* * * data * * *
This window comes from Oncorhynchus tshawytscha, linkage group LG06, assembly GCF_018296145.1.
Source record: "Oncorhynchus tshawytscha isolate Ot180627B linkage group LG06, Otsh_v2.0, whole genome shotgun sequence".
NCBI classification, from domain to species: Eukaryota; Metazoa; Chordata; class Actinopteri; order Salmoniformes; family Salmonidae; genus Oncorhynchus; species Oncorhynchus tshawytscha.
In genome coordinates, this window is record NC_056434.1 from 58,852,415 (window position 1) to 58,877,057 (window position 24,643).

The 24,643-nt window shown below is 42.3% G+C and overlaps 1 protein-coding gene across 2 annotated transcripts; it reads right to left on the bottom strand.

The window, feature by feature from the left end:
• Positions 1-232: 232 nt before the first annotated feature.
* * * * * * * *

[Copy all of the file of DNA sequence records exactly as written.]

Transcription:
This window comes from Oncorhynchus tshawytscha, linkage group LG06, assembly GCF_018296145.1.
Source record: "Oncorhynchus tshawytscha isolate Ot180627B linkage group LG06, Otsh_v2.0, whole genome shotgun sequence".
NCBI classification, from domain to species: Eukaryota; Metazoa; Chordata; class Actinopteri; order Salmoniformes; family Salmonidae; genus Oncorhynchus; species Oncorhynchus tshawytscha.
In genome coordinates, this window is record NC_056434.1 from 58,852,415 (window position 1) to 58,877,057 (window position 24,643).

The 24,643-nt window shown below is 42.3% G+C and overlaps 1 protein-coding gene across 2 annotated transcripts; it reads right to left on the bottom strand.

The window, feature by feature from the left end:
• Positions 1-232: 232 nt before the first annotated feature.